- Competition – be honest and knowledgeable about your competitive landscape
- Business model/ financials
- The Ask – how much are you raising? how much runway will it give you and what milestones will you achieve?
Common mistakes to avoid in your pitch deck
Entree Capital published an interesting post on red-flags in pre-seed decks and I thought it’s worth sharing the common pitfalls here as well. I picked my top 4 below:
Poorly analyzed market size:
- The TAM of a product/solution is an important indication of investment worthiness. Avoid the cliche diagram of two/three circles (your markets) intersecting to show a big market. And don’t just throw in statistics you have not researched in depth (and by in-depth, we don’t mean an in-depth dive into Google to copy/paste from a market report).
- Properly analyzing and presenting your market is an opportunity to show your depth of understanding of your buyer, their budget, etc. Spend the time to do a proper bottoms-up analysis of what you can sell annually to different customer segments.
Why us”/ “Team Slide” unclear or non-existent
- Many investors, like Entrée, are looking at the team just as much (if not more) than the solution itself. In our 4Ts model, (Team, TAM, Timing, Tech) the Team comes first. Make sure that your deck includes a VERY clear “Why us” team slide that clearly shows short bios (plus LinkedIn links) and how the core team members are the exact right people to solve this exact problem. Show why you specifically (based on skills, personal experience, and knowledge) are the ones to do this.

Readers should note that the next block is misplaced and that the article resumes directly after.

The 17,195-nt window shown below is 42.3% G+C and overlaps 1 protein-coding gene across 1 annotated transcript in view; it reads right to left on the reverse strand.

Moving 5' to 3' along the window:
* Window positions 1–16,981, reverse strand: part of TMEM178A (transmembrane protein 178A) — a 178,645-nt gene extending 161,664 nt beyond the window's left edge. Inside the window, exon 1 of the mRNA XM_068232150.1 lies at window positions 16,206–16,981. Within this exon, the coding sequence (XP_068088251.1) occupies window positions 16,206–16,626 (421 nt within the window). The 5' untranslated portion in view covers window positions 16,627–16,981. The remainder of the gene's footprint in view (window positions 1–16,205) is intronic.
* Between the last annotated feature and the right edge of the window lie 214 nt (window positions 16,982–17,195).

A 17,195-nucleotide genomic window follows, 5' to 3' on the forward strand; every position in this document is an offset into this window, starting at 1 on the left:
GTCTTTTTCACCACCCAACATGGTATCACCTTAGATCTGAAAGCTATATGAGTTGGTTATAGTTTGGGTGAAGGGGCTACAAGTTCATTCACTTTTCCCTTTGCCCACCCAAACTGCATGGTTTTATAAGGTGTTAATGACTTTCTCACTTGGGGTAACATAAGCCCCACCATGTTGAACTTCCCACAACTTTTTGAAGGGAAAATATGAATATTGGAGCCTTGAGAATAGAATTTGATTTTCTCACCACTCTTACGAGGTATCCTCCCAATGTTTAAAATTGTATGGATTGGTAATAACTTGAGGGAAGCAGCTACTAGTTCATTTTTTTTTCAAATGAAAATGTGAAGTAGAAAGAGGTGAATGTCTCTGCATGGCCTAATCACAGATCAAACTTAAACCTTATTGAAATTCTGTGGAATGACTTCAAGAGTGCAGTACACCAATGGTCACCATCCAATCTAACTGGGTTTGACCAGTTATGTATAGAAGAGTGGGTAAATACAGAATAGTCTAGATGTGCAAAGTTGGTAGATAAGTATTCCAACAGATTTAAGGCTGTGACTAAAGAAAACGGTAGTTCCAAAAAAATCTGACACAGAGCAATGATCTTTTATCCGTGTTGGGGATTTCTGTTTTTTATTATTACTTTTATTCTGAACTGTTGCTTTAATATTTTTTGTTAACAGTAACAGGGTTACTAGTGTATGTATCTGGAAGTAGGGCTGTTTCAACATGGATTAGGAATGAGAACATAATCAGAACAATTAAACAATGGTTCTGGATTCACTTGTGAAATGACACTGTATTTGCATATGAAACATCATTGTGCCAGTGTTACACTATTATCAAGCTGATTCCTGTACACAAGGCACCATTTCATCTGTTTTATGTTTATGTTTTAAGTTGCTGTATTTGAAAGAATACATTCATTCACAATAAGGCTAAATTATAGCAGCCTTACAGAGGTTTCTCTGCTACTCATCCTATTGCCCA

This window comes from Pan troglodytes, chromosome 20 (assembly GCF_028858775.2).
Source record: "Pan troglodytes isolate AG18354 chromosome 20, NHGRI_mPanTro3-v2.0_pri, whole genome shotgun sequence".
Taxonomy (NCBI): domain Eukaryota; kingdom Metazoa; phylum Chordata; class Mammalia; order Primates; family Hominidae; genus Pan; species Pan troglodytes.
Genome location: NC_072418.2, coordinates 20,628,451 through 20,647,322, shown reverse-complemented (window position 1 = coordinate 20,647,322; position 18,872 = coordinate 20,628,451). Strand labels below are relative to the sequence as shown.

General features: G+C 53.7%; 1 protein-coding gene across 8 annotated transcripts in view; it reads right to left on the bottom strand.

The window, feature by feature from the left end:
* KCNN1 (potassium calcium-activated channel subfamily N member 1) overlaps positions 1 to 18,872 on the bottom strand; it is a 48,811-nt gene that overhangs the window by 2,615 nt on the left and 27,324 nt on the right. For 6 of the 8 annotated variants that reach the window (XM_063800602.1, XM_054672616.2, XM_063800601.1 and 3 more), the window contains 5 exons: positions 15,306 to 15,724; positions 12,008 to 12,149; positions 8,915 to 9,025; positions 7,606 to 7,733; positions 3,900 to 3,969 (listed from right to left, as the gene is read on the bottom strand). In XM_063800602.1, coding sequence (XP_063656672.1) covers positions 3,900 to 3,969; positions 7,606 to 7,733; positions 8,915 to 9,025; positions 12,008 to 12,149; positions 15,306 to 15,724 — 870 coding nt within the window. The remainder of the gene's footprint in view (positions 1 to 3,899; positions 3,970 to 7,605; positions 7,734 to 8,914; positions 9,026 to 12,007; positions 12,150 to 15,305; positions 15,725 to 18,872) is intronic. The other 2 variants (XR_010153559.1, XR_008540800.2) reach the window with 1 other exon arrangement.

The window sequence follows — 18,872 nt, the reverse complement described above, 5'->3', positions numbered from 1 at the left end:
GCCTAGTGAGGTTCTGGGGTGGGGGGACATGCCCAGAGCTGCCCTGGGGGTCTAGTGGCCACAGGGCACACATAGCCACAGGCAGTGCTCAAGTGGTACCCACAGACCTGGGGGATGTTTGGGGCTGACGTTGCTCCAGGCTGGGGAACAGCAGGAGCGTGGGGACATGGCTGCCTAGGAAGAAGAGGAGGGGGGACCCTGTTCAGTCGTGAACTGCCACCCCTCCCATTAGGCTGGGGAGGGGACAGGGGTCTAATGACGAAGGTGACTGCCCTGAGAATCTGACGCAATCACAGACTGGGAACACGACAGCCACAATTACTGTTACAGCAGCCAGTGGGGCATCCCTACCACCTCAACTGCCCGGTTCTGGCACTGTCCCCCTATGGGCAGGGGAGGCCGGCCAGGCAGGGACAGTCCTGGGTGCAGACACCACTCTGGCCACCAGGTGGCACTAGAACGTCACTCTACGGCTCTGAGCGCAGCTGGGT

No product visual:
- Even if you’re at the very early stages, you must have at least some product visuals, mockups, and wireframes in your deck. Include a simple-to-understand overview of what your product does, what has already been built, and your roadmap/feature pipeline. We suggest that you put your product front and center and use it to frame the rest of your pitch and the market that you’re in.
Embellishment (aka, lies):
- Investors aren’t stupid. If you don’t actually do AI or ML, don’t say that you do it. It’ll come out in any deeper diligence an investor will do, and that will kill the fundraise. Don’t over-embellish your capabilities. Don’t lie about your product or its readiness.
How to keep investors engaged following the initial pitch
While a lot of the focus is on getting the initial ‘IN’, if the startup progressed to next level it’s important to keep everyone engaged on the conversation/ round.
I just came across a weekly sprint update from Ycombinator which I found compelling (H/T Uri Gafni):
- Have you launched?
- Weeks to launch?
- Users/prospective users talked to in the last week? what have you learned from them?
- On a scale of 1-10, what’s your morale?
- What most improved your primary metric?
- Biggest obstacle?
- What are your top 1-3 objectives for next week
No warm intro needed to speak with Remagine Ventures
I believe that VCs are in the ‘service’ business and capital is commoditised. Therefore, while I appreciate a warm intro, I don’t think it’s necessary to have one to reach me. Any entrepreneur, especially if it’s my criteria, should be able to reach me. So don’t be shy, and either reach out on social media or drop me a line (eze at remagineventures). At the worst case, we have a contact form on our website and try to reply to every email.
Good luck out fundraising!